Not Right For You
- The Wise card is not for you if you’re looking for an international credit card. You must have money in your Wise multi-currency account (either the currency you want to spend or another currency) to pay for goods and services online or in-store.
- Because Wise is not a bank, you don’t earn interest on the money you hold in your card or multi-currency account.
- Because Wise is not a bank, you are not protected by the Financial Services Compensation Scheme (FDIC in the US, FSCS in the UK, FCS in Australia) or similar in your country which acts like a kind of insurance for amounts you hold
- See how the Wise debit card compares with their competitors and banks below
The Wise debit card can be very helpful addition. However you do need to have a positive balance in your multi currency account (in any currency) to use the card and you won’t earn any interest on your balances held.
3. How to Get One
The Wise Debit card is available in the UK, Europe (EEA), USA, Australia, New Zealand, Singapore, and Japan — which covers about 70% of the areas they service. However, the card is currently not available in Canada.
Click here to see if the card is available in your country.
- Sign up for your Wise multi-currency account and verify it with the relevant documents.
- Apply for the card once signed-up. You’ll be asked to fund your multi-currency account with a small fee ($20 USD/£20 GBP) to apply as well as pay the card-issuing fees (see below for more details about fees – below).
- Once you receive your card (takes 2-3 weeks, depending on your location), activate it and set your PIN. (When you’re traveling, enter your 4-digit PIN even if the ATM asks for a 6-digit PIN)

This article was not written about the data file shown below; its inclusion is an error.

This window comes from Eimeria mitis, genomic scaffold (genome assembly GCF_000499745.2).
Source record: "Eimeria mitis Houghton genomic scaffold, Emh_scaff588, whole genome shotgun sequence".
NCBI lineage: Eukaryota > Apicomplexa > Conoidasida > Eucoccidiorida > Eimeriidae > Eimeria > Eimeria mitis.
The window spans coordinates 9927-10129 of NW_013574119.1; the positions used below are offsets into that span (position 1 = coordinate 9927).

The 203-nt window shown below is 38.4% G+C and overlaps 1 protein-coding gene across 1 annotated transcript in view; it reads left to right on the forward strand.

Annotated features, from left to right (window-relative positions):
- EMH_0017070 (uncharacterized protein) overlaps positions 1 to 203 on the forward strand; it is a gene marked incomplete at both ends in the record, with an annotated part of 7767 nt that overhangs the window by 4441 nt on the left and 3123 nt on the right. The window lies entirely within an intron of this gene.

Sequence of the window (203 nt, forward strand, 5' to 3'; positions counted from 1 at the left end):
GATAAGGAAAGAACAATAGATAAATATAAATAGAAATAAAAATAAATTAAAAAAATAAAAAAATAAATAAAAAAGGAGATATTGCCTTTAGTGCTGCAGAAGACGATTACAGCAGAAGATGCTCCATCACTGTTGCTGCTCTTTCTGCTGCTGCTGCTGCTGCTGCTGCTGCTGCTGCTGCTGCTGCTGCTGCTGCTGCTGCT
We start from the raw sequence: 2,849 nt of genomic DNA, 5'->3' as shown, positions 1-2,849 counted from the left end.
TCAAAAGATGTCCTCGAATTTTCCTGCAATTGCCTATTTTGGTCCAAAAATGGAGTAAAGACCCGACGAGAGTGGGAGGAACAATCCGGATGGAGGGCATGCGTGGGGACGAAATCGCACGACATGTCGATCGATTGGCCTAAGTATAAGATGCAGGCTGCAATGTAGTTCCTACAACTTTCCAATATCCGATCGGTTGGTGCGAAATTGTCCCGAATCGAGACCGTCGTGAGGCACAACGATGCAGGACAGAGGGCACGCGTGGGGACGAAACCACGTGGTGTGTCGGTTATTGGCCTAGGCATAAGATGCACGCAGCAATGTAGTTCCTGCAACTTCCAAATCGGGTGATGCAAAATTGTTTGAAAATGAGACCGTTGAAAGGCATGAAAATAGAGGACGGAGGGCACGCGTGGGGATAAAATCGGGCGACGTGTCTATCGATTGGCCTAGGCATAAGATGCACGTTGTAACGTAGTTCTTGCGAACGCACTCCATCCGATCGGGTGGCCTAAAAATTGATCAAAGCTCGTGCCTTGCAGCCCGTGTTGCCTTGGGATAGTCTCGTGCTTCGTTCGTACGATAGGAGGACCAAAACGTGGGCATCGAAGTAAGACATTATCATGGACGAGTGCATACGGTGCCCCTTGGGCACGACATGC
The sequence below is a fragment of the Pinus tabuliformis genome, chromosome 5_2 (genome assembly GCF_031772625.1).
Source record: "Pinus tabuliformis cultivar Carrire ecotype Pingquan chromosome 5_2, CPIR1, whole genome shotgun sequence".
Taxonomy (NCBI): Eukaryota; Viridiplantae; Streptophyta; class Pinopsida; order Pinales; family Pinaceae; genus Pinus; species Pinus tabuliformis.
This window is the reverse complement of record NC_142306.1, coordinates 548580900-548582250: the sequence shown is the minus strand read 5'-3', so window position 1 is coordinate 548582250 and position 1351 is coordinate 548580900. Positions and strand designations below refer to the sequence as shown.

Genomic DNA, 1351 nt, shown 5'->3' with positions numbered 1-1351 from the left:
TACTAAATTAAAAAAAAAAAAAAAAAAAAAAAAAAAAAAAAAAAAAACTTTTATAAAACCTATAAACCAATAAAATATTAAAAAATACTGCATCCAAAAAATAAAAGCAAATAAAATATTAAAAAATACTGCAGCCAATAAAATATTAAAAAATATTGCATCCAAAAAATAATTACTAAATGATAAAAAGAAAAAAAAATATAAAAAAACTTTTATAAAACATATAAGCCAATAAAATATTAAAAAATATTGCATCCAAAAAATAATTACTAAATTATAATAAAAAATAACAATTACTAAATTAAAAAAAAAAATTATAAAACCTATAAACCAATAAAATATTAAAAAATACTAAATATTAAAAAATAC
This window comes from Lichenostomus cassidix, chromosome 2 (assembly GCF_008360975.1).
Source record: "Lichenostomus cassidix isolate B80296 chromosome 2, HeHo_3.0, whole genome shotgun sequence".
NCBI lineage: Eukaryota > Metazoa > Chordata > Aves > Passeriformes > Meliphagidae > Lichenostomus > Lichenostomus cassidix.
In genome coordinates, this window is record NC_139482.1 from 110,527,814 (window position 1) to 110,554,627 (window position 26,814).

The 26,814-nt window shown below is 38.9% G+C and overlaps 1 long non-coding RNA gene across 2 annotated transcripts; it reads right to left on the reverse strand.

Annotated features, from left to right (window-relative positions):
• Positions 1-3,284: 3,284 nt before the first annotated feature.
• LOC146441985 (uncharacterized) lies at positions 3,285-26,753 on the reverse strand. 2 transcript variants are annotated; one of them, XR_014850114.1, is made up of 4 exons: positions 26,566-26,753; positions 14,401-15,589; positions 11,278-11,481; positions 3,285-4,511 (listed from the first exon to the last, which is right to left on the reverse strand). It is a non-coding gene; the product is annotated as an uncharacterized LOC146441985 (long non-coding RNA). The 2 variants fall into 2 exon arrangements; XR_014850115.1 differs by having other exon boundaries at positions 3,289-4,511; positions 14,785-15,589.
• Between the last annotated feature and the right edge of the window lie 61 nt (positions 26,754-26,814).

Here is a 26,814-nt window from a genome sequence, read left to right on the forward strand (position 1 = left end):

- The card is accepted anywhere MasterCard (or Visa if your card is powered by Visa) is accepted.
The card works like a regular debit card and can be used for contactless payments in stores, online payments, and ATM withdrawals worldwide (fees applicable).
4. Is the Wise Card Really Safe?
Wise is a big, trusted company with millions of users and is highly regulated in many different countries.
While all this regulation appears boring (safety is best when it’s boring), it helps because each country has its own rules and needs.
Wise is registered with many financial institutions where they operate like the Financial Crimes Enforcement Network (USA), the UK Financial Conduct Authority (UK) amongst many others including Europe, Hong Kong, Singapore, Canada, Australia, India, Japan, Malaysia, New Zealand, Singapore and the UAE.
Beyond extreme regulation, the company itself seems very serious about its safety and security.
However it must be said:
The Wise debit card is used with the Multi-Currency Account that holds different currencies.
But these funds are not insured like the funds held in your bank.
They do say, “We keep your money in low-risk financial institutions like JP Morgan Chase, Deutsche Bank, and Barclays.”
So we’d say the Wise card and associated multi currency account is safe.
You can also freeze and unfreeze your card whenever you like. PIN reminders and instant transaction notifications, also help to ensure you know what is going on.
5. How Much Does the Wise Card Cost? (Fees and Limits)
Here’s a quick look at how much a Wise card costs along with associated fees and limits:
|Card issuing fee||$7 USD / £5 GBP/ €6 EUR/ $10 SGD/ $10 NZD and free in AUD (the first time)|
|Currency conversion fees||Approx. 0.35–2.22%|
|Fees for spending currencies you hold||No fees|
|ATM withdrawal fees||Varies by country|